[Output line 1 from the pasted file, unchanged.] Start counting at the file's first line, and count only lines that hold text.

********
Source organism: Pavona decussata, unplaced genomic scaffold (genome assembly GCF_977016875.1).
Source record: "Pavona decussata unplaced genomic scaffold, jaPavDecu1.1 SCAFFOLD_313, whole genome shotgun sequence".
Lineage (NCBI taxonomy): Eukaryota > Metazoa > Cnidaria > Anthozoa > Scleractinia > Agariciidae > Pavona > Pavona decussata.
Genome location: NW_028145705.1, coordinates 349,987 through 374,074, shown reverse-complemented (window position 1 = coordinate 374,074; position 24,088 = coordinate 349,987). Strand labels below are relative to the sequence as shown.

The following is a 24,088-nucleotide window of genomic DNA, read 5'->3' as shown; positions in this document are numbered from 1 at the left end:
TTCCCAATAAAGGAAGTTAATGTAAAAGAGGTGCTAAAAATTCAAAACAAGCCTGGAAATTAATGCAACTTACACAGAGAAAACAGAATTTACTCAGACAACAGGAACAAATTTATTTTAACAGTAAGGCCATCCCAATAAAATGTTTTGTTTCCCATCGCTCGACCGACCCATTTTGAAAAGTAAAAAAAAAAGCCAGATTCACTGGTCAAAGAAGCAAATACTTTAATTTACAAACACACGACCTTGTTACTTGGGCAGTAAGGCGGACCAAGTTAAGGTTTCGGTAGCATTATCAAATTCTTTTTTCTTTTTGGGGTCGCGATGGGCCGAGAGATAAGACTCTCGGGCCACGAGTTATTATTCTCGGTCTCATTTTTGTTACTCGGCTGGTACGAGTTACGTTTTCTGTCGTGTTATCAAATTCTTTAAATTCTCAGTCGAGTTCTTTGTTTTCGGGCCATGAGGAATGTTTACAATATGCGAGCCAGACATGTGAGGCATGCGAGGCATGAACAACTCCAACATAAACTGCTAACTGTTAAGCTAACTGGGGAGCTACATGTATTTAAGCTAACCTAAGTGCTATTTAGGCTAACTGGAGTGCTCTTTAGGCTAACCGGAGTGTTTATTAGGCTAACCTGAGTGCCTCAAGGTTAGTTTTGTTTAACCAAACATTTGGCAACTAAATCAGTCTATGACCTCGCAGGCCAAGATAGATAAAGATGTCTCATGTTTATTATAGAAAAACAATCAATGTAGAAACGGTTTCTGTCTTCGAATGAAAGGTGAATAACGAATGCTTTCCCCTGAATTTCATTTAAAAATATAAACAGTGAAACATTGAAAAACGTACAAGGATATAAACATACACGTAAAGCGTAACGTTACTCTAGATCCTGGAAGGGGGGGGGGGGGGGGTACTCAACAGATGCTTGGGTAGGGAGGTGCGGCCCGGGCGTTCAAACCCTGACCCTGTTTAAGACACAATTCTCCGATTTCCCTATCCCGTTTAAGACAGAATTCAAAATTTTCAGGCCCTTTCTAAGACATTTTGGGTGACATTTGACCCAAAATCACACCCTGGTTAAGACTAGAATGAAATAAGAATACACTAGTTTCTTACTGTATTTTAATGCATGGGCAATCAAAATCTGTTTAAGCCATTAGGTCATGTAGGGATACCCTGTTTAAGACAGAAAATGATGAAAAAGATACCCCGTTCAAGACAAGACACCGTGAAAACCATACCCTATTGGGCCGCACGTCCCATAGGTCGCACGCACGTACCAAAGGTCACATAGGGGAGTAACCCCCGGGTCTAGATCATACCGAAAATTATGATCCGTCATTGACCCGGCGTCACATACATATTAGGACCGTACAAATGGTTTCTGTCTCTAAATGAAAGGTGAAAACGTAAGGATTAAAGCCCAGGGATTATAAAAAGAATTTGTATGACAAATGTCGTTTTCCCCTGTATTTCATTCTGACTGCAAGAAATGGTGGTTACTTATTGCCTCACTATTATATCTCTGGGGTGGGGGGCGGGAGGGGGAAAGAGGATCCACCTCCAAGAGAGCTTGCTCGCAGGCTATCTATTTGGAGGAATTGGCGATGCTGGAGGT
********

Source organism: Pavona decussata, unplaced genomic scaffold (genome assembly GCF_977016875.1).